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As mentioned in my other post, I am attempting to learn from Gross'"Relativistic quantum mechanics and field theory", and I have a question concerning the manipulation of the antisymmetric 4x4 tensors involved.

There are two points where this does not make sense to me. Firstly, when proving that the correct equations of motion can be derived from the EM Lagrangian density:

$$ L = -\frac{1}{4} F_{\mu \nu}F^{\mu \nu}-j_\mu A^{\mu} $$

Gross mentions that the equation can be simplified by expanding it the following way:

$$ -\frac{1}{4} F_{\mu \nu}F^{\mu \nu} = -\frac{1}{4} (\partial_\mu A_\nu -\partial_\nu A_\mu)(\partial^\mu A^\nu -\partial^\nu A^\mu) $$ $$ =-\frac{1}{2} g^{\mu \mu'}g^{\nu \nu'}(\partial_\mu A_\nu\partial_{\mu'} A_{\nu'} -\partial_\mu A_\nu\partial_{\nu'} A_{\mu'}) $$

We then construct the Lagrangian equations of motion, which doesn't bother me. My question is (hopefully) much simpler. No matter how I treat the product shown above I cannot remove the multiple of 2. What 4-vector or metric tensor trickery is happening here?

The best I can do is to operate on all of the contravariant partials and A's with the metric tensor and get the following for the expansion: $$ -\frac{1}{4} (\partial_\mu A_\nu -\partial_\nu A_\mu)(\partial^\mu A^\nu -\partial^\nu A^\mu) $$ $$ = -\frac{1}{4} g^{\mu \mu'}g^{\nu \nu'}(\partial_\mu A_\nu\partial_{\mu'} A_{\nu'} -\partial_\mu A_\nu\partial_{\nu'} A_{\mu'}-\partial_\nu A_\mu\partial_{\mu'} A_{\nu'}+\partial_\nu A_\mu\partial_{\nu'} A_{\mu'}) $$

I understand from here the argument of cancelling the factor of 2 is as simple as grouping these terms into two distinct factions, but I don't see how one can do so?

I can sort of see how, if $\mu = \mu'$ and $ \nu = \nu'$ how the middle two terms could be reshuffled, ie: $$ = -\frac{1}{4} g^{\mu \mu'}g^{\nu \nu'}(\partial_\mu A_\nu\partial_{\mu'} A_{\nu'} -2\partial_\mu A_\nu\partial_{\nu'} A_{\mu'}+\partial_\nu A_\mu\partial_{\nu'} A_{\mu'}) $$

But even if I allow for that, the partials for the last two terms are completely different.

I expect that my misunderstanding here stems from being unfamiliar with 4-vectors. My background is Chemistry and I am just trying to understand some of these deeper concepts.

A similar occurrence happens two pages later, where Gross states that in making the relativistic lagrangian density, we can separate out the scalar potential terms (the time terms in the A 4-vector), by doing:

$$ L = -\frac{1}{4} F_{\mu \nu}F^{\mu \nu}-j_\mu A^{\mu} $$ $$ = -\frac{1}{2} \partial_\mu A^0(\partial^\mu A^0 -\partial^0 A^\mu)+\frac{1}{2} \partial_\mu A^i(\partial^\mu A^i -\bigtriangledown_i A^\mu) - \rho A^0 + j \cdot A $$ Where $\rho$ and $A^0$ are the time terms for the j and A 4-vectors, respectively.

Similarly, I don't know how the $-\frac{1}{4}$ term can be broken up here either. I know that this is something dead simple, but I'm stuck and I'd appreciate any help.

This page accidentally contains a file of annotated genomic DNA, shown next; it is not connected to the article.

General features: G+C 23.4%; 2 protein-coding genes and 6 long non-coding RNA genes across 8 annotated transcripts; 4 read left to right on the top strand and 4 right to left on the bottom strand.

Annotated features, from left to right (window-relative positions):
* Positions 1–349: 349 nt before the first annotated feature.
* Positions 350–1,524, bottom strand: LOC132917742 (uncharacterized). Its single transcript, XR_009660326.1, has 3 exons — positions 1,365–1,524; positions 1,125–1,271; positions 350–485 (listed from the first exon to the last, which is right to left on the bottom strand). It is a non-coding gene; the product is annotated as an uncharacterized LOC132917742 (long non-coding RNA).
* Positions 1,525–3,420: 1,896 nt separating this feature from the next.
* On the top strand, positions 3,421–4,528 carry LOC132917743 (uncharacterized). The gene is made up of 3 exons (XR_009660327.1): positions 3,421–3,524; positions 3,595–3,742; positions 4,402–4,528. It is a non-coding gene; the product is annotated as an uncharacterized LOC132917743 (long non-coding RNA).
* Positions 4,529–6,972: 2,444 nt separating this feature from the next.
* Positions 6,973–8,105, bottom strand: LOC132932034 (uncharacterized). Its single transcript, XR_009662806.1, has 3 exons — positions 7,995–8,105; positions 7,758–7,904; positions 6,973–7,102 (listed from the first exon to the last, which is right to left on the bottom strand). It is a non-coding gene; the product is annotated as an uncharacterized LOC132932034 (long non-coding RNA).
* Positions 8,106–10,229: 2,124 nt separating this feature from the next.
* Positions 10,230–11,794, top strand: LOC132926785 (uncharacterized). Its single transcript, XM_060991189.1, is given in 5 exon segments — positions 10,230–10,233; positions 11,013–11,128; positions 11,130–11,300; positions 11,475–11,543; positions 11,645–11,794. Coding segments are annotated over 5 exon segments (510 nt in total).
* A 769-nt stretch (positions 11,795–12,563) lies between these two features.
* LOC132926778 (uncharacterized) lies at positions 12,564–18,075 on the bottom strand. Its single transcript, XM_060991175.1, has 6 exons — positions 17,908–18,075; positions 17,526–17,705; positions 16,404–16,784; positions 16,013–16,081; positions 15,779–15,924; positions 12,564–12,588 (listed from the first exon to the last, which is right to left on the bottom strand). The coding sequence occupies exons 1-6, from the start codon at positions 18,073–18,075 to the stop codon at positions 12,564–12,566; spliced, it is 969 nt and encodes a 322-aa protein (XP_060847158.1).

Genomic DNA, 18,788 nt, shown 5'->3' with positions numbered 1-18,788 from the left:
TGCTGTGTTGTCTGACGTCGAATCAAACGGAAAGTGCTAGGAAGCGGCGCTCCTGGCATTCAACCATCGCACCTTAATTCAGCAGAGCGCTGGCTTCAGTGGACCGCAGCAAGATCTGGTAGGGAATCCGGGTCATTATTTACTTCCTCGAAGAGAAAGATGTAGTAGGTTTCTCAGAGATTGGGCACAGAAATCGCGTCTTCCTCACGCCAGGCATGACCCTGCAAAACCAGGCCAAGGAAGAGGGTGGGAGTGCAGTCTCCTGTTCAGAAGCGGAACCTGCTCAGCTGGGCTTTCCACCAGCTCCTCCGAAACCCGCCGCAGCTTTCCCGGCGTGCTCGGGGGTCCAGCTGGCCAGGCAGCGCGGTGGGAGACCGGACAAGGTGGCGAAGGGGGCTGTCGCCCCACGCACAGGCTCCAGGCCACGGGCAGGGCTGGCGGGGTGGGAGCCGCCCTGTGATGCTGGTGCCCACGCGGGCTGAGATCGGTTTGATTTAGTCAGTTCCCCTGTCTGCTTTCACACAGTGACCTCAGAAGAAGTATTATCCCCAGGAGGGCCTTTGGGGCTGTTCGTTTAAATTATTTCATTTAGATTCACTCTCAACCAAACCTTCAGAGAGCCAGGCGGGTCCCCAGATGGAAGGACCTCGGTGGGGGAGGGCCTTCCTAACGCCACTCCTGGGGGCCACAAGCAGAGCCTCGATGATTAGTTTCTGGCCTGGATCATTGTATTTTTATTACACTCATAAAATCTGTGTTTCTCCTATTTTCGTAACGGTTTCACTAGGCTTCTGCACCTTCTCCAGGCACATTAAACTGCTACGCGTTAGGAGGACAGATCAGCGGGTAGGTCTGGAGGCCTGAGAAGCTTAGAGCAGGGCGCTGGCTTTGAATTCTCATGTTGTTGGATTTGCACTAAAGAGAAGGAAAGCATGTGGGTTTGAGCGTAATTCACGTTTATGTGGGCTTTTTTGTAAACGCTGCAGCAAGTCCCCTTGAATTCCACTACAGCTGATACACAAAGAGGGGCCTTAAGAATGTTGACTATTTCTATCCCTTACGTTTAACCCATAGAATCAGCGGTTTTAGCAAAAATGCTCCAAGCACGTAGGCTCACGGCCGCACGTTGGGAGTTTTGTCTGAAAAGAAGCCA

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The answer to my question is that in the derivation: $$ -\frac{1}{4} F_{\mu \nu}F^{\mu \nu} = -\frac{1}{4} (\partial_\mu A_\nu -\partial_\nu A_\mu)(\partial^\mu A^\nu -\partial^\nu A^\mu) $$

$$ =-\frac{1}{2} g^{\mu \mu'}g^{\nu \nu'}(\partial_\mu A_\nu\partial_{\mu'} A_{\nu'} -\partial_\mu A_\nu\partial_{\nu'} A_{\mu'}) $$

There is a step in between which is omitted, which is to expand as:

$$ -\frac{1}{4}(\partial_\mu A_\nu \partial^\mu A^\nu-\partial_\mu A_\nu \partial^\nu A^\mu-\partial_\nu A_\mu\partial^\mu A^\nu+\partial_\nu A_\mu \partial^\nu A^\mu) $$

And then to consolidate the terms, which we are allowed to do BECAUSE the $\mu$ and $\nu$ are simply dummy variables. After expanding, all that is needed is to swap the dummy indices in the last two terms to....

$$ -\frac{1}{4}(\partial_\mu A_\nu \partial^\mu A^\nu-\partial_\mu A_\nu \partial^\nu A^\mu-\partial_\mu A_\nu \partial^\nu A^\mu+\partial_\mu A_\nu \partial^\mu A^\nu) $$

You'll notice that this expression is identical to the last, except in the last two terms I have replaced $\mu$ everywhere with $\nu$ and vica versa. This is allowed because these are simply dummy indices which we are summing over, as bolbteppa helpfully pointed out in a comment.

At this point its obvious that the like terms can be summed and the factor of two can be brought out front to affect the change that had me stumped.

$$ \frac{1}{4} \rightarrow \frac{1}{2} $$

Lastly, I'd like to point out that although this is an easy mistake, it stems from something non-trivial. I have no prior knowledge of the malleability of dummy indices. It was something that I had to look up when bolbteppa mentioned it. Without that knowledge, this series of simplifications looks impossible.

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In your second equation the right hand side consists of four terms. In the next line only two terms remain because the four are two by two equal, giving the factor of two that you are looking for. By the way, for clarity you should get rid of the metric tensors, just write lower and upper indices.

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